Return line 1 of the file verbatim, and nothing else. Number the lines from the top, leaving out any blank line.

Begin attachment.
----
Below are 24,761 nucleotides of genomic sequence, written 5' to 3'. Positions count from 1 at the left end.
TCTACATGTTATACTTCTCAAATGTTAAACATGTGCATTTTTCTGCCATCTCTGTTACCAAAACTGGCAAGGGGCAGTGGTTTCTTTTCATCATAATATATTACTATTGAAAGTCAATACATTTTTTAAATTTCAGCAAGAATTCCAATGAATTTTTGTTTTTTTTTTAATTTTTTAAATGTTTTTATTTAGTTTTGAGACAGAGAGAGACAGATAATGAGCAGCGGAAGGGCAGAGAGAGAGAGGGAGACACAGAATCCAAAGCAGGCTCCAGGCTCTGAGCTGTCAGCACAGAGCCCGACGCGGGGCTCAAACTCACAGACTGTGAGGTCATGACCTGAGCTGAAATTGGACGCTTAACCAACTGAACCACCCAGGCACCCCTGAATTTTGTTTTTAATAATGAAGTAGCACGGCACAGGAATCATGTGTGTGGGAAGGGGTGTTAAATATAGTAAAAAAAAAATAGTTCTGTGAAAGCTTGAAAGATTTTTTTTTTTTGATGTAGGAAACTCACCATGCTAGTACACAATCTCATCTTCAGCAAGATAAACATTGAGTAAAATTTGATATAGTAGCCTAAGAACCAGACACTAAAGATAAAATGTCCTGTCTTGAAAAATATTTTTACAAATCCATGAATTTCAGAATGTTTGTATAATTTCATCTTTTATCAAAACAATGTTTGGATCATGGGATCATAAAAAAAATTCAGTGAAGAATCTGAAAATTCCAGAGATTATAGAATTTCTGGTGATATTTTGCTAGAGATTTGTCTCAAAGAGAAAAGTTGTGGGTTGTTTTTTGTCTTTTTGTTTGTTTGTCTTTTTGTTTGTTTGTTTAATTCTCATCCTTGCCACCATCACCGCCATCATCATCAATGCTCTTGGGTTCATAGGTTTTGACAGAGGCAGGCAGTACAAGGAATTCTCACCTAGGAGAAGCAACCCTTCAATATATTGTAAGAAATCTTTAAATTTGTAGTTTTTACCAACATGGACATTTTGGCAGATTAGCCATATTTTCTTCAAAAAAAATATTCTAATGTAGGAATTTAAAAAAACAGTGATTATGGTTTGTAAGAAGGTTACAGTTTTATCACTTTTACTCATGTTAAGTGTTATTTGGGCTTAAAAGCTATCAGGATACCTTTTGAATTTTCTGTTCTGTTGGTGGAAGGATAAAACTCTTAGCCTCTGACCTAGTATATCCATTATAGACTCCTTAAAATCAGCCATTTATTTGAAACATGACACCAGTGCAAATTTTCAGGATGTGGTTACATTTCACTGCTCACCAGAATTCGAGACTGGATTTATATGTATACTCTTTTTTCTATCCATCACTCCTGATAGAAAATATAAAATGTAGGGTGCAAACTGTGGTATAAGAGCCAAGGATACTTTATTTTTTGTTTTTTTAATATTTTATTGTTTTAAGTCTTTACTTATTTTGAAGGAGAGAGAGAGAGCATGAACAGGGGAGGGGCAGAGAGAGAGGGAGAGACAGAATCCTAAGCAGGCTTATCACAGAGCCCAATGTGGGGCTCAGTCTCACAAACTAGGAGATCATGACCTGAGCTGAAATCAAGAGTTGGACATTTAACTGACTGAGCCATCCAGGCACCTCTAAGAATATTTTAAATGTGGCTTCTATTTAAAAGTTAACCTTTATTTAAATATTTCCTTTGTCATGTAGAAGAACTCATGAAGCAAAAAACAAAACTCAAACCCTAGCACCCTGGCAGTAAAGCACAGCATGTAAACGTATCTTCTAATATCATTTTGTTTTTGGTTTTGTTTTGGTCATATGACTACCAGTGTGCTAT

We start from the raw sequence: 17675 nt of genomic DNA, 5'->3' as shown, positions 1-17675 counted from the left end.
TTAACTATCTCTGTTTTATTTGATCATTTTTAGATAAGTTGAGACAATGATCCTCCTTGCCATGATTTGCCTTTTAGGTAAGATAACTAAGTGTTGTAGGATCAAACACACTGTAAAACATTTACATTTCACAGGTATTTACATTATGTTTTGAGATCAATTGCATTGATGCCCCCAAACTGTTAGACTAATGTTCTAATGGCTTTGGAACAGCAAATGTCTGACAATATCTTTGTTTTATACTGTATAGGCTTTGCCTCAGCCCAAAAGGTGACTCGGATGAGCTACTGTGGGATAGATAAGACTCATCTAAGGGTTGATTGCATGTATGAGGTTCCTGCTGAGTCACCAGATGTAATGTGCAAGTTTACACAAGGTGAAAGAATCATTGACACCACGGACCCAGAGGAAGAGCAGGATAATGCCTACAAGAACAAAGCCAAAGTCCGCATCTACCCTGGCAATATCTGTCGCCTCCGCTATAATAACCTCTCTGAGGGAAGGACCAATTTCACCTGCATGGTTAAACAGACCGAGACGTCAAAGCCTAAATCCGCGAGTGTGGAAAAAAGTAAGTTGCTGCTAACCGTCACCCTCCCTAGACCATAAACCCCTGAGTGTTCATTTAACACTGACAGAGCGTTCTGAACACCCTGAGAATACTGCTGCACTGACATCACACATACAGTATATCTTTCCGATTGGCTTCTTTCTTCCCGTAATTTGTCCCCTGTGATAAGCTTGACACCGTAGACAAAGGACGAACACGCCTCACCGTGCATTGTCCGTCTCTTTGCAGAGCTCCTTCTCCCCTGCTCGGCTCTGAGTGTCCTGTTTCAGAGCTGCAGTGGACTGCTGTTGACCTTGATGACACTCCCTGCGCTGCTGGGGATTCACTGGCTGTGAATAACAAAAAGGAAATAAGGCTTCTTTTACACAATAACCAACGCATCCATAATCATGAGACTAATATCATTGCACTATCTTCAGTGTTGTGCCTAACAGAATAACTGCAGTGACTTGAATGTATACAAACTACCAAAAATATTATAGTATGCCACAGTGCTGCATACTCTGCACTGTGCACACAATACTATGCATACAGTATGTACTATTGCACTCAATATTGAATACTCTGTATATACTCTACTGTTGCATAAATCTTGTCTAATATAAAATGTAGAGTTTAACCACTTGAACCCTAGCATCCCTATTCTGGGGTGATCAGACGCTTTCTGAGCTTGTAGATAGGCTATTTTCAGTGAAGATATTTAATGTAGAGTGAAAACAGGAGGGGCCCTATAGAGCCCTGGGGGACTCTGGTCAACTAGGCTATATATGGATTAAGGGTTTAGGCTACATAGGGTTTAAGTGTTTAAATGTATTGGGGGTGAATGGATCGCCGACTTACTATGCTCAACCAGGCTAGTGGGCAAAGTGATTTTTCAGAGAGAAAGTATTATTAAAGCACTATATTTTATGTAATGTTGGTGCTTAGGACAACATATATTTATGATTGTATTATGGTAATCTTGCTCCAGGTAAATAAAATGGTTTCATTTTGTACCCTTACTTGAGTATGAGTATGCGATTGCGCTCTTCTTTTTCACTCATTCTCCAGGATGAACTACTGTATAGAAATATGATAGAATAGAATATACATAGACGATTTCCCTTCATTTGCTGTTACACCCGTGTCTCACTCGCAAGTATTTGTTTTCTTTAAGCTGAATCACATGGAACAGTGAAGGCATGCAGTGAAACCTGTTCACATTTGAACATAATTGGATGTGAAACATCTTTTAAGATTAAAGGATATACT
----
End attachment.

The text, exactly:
Below are 24,761 nucleotides of genomic sequence, written 5' to 3'. Positions count from 1 at the left end.